NEXT STOP: 2020

Saudi Arabia 2017 | ECONOMY | FOCUS: NATIONAL TRANSFORMATION PROGRAM 2020

Though all sights are set on Vision 2030, achieving the more concrete targets of the Kingdom's National Transformation Program 2020 will be a litmus test for the long-term Vision's success.

Ever since the reign of King Faisal in the 1970s, Saudis have heard from their leaders that economic diversification and private-sector empowerment had no alternative. And while over the decades the Kingdom has edged closer to a more economically sustainable future, no initiative to-date has been as comprehensive, purposeful and detailed as the Vision 2030, presented in 2015 by Crown Prince Mohammed bin Salman.

Over the past 12 months, TBY took the opportunity to ask business leaders across Saudi Arabia about their confidence in the Vision, and specifically why they felt it differed to previous government efforts.

Overwhelmingly, the answer lied in detail; that is, the careful consideration and accuracy placed on each aspect of the reforms, their projected impact on various sectors of the economy, and the micro steps taken to achieve these goals. In particular, one initiative stood out—the National Transformation Program (NTP) 2020.
According to the 112-page document, launched by the Crown Prince in June 2016, “The National Transformation Program was developed to help fulfill Saudi Arabia's Vision 2030 and to identify the challenges faced by government bodies in the economic and development sectors… The program identifies, each year, the initiatives necessary for achieving such goals and devises detailed plans on the basis of interim indicators that measure and monitor performance.”

Checks and balances aside, the NTP introduces a number of initiatives—543 to be precise —across 24 government entities to the tune of SAR200 billion (USD53.3 billion), of which 40% is projected to be funded by the private sector.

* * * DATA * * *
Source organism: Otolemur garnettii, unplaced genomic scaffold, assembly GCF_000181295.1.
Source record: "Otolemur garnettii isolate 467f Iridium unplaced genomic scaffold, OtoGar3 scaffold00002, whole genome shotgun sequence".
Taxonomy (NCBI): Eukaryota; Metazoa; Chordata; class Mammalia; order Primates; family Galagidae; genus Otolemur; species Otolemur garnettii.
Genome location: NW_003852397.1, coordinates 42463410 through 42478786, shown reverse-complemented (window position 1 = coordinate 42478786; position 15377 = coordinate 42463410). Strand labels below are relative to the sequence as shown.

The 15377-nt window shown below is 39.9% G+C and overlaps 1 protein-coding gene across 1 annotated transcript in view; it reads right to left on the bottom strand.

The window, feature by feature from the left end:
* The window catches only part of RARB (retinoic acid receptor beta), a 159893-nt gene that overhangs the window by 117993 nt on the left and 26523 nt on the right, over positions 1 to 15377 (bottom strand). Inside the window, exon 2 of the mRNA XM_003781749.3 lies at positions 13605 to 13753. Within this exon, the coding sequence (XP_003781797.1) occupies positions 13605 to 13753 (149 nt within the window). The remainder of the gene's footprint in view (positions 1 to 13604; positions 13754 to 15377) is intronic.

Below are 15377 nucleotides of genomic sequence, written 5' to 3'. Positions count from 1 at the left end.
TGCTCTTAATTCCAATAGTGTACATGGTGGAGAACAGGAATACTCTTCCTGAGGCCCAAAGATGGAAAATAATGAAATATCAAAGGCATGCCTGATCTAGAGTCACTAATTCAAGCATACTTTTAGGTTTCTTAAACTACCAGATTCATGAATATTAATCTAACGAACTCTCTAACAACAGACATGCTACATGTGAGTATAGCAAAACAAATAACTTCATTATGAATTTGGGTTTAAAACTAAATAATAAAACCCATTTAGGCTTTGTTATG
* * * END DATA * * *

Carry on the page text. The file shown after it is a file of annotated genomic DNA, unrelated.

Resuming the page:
Private sector engagement indeed remains at the core of the four-year plan, and “strengthening cooperation” between government and private bodies is listed as a key objective towards nearing Vision 2030 goal of increasing the private sector's contribution to GDP to 65%. This objective is closely followed by contributing to job creation, more specifically creating over 450,000 jobs in the non-governmental sector by 2020. The third key objective of the NTP relates to an issue particularly affecting the industrial, manufacturing, and oil and gas sectors: maximizing local sourcing. Energy giant Saudi Aramco is in the second year of its localization initiative, IKTVA, which will aim to boost Aramco's local procurement to 70%. In line with this, the NTP has set a target to “bring home” up to SAR270 billion (USD71.97 billion) of sourcing across the business landscape. Finally, corresponding to the Vision 2030's commitment toward developing IT infrastructure throughout the Kingdom, the NTP has identified 29 essential initiatives to support a digital transformation.
Aside from its core objectives, the NTP also touches upon other industries such as tourism, where it aims to boost the number of Umrah pilgrims from 7 million to 15 million, or mining, which is expected to grow its output from SAR64 billion (USD17 billion) to SAR97 billion (USD25.85 billion) by 2020.
All in all, the NTP 2020 is proving to be a vital checkpoint in the Kingdom's path to achieving its Vision 2030 goals. It has set ambitious, yet realistic, guidelines for government entities and the private sector to follow. It has highlighted key sectors to be developed and, in many ways, gives insight into the Kingdom's budgetary priorities up until 2020.
Most importantly, however, the NTP is a clear sign that this time around, the government is fully committed to a long-term, sustainable future. By setting clear, detailed goals for economic diversification and private sector cooperation, the Kingdom is drastically reforming its business landscape, making it more expansive and inclusive. Testament to this lies in one of the NTP's most promising projections: to more than double FDI over the next three years, from SAR30 billion (USD8 billion) to SAR70 billion (USD18.66 billion).